December 19, 2012

Illusions About Egypt's Islamist Future

Jonathan Tobin, Commentary Magazine

AP Photo

The outcome of the constitutional referendum may be foreordained, but it may be the last chance Egyptians will have to stop the imposition of Islamist rule. The opposition to the Brotherhood might have benefited from strong U.S. pressure on Morsi to back down on his putsch, but it never happened. Like Tom Friedman, the president and Secretary of State Clinton are still pretending that Islamism and democracy are compatible. They aren’t and that is a reality that will haunt American Middle East policy for decades to come.

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TAGGED: Middle East, Muslim Brotherhood, Mohammed Morsi, Egypt


December 9, 2012
Morsi's White House Enablers
David Ignatius, Washington Post
How did Washington become the best friend of the Muslim Brotherhood in Egypt, even as President Mohamed Morsi was asserting dictatorial powers and his followers were beating up secular liberals in the streets of Cairo? It’s a... more ››
December 11, 2012
Islamists Are Worse than Dictators
Daniel Pipes, Washington Times
Who is worse, President Mohammed Morsi, the elected Islamist seeking to apply Islamic law in Egypt, or former President Hosni Mubarak, the dictator ousted for trying to start a dynasty? More broadly, will a liberal, democratic... more ››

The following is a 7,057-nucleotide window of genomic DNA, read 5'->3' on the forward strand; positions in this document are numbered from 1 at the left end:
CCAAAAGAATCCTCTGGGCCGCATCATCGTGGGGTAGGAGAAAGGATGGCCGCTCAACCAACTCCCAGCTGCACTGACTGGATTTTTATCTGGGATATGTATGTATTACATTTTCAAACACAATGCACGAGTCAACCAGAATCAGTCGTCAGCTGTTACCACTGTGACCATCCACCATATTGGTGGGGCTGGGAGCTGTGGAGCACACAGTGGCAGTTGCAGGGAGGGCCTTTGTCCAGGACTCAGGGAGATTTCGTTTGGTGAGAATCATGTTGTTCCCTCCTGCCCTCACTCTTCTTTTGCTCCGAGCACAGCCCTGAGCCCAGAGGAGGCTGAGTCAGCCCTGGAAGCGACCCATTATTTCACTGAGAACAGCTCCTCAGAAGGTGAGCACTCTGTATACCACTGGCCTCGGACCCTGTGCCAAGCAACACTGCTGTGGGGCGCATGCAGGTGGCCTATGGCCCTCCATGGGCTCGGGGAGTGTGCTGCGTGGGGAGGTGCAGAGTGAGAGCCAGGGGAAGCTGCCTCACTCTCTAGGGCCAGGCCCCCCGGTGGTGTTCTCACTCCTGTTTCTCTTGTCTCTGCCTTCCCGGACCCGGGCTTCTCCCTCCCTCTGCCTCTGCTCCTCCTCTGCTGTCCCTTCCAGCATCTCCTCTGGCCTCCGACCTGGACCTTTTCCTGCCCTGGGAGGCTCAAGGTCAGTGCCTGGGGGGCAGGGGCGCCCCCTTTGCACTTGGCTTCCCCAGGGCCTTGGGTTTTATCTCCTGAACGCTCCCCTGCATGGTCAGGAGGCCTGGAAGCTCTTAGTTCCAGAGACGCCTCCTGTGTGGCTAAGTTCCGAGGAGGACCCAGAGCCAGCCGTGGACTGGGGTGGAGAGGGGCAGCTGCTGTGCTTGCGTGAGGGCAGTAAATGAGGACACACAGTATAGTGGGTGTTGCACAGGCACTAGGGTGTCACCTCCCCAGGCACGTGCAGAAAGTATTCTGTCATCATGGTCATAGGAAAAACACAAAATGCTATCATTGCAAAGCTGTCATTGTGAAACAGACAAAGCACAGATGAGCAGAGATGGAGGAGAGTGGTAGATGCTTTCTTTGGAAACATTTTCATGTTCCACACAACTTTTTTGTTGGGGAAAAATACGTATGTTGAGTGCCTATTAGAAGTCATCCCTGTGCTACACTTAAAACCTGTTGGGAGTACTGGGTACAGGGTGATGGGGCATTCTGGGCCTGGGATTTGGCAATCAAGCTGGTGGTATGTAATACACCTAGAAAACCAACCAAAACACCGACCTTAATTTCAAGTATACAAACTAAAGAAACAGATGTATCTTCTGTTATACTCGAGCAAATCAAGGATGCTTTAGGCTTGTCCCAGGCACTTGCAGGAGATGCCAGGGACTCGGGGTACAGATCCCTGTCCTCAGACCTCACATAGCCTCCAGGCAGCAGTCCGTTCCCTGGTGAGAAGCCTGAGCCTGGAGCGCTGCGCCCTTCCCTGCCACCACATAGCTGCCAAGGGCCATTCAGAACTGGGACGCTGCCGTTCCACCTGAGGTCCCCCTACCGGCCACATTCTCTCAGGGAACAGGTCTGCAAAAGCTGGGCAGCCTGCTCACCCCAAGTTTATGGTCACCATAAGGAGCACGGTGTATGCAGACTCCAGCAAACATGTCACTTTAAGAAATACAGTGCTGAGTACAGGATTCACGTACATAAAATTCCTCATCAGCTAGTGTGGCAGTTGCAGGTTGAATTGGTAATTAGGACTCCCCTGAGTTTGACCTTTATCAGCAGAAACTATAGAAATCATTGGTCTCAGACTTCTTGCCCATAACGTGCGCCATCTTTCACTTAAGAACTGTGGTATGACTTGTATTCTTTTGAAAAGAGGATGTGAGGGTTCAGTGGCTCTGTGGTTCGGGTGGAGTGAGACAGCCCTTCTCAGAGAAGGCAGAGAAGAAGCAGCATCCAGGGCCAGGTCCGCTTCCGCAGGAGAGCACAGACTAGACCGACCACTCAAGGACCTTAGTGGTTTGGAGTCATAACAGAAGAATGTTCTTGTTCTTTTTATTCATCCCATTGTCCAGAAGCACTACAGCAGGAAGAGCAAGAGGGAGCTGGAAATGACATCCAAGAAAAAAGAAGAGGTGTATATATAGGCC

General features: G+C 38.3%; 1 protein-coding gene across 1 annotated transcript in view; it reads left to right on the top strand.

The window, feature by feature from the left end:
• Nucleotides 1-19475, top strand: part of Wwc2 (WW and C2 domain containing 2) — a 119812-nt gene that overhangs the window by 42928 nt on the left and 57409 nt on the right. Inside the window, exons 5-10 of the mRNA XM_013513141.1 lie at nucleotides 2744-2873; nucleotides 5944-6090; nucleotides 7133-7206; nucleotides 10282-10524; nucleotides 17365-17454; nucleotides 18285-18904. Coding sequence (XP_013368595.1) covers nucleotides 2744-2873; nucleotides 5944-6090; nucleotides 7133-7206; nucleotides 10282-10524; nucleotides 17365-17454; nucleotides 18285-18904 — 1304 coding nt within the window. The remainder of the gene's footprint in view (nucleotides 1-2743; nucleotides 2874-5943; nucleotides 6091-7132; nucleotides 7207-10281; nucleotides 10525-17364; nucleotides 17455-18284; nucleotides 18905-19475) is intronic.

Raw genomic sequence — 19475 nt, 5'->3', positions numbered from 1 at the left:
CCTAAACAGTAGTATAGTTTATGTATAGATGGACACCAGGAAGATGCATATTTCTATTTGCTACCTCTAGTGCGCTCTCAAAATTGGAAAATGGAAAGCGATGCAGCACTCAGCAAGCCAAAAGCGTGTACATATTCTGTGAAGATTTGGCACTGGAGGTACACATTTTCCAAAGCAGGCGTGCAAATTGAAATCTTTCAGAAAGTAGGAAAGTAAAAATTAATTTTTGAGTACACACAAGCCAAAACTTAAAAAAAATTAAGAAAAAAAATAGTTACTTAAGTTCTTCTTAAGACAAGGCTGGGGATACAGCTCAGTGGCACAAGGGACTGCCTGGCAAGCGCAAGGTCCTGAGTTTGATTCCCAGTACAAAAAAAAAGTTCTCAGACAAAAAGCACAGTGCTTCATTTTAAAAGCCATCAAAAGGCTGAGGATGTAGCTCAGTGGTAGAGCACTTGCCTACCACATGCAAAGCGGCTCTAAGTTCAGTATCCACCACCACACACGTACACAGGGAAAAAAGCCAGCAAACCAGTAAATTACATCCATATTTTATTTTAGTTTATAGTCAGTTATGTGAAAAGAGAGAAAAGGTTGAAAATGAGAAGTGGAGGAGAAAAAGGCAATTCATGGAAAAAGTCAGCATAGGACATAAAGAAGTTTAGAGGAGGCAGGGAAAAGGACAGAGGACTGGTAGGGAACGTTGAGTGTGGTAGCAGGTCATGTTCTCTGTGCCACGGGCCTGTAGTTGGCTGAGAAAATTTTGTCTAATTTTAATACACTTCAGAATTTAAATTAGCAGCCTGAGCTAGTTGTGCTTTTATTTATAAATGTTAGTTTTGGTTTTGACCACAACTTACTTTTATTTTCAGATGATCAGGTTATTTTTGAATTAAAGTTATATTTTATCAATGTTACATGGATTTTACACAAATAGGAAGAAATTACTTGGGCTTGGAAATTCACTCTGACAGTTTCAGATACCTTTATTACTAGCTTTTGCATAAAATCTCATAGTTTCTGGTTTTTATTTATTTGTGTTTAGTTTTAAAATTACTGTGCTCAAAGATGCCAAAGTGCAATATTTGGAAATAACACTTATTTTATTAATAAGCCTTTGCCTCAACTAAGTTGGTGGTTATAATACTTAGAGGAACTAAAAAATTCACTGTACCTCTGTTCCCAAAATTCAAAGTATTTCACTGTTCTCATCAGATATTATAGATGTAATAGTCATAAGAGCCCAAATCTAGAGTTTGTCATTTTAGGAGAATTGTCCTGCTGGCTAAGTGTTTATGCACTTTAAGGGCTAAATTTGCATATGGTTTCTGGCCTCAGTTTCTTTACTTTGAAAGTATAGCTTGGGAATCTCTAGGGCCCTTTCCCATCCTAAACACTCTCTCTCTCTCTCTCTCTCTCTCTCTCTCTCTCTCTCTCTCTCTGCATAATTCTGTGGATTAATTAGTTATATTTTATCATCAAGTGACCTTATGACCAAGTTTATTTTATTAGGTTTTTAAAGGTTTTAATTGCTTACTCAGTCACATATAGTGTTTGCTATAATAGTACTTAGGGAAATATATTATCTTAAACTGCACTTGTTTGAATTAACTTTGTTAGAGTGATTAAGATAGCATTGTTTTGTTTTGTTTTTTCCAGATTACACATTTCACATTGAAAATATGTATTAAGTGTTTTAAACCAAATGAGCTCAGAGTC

December 10, 2012
Tyranny of the Majority in Egypt?
Nathan Brown, Foreign Affairs
From a liberal democratic perspective, there is much to like in Egypt's new constitution and some things to worry about as well. There are also gaping holes and ambiguities that only politics can fill in -- and, given the current... more ››
December 18, 2012
U.S. Congress Should Threaten Aid to Egypt
Washington Times
Even if Mr. Obama has few words of support for freedom in Egypt, money talks. Congress should send a message of its own to Cairo’s theocrats that is certain to catch their attention: A decline in liberty will result in a... more ››
December 16, 2012
So, What Did Egyptians Really Vote For?
Dina Samak, Ahram Online
With turn out at just 33 pct in the first phase of Egypt's constitutional referendum, Ahram Online's Dina Samak says Egypt's political elite have lost the support of the man on the street. more ››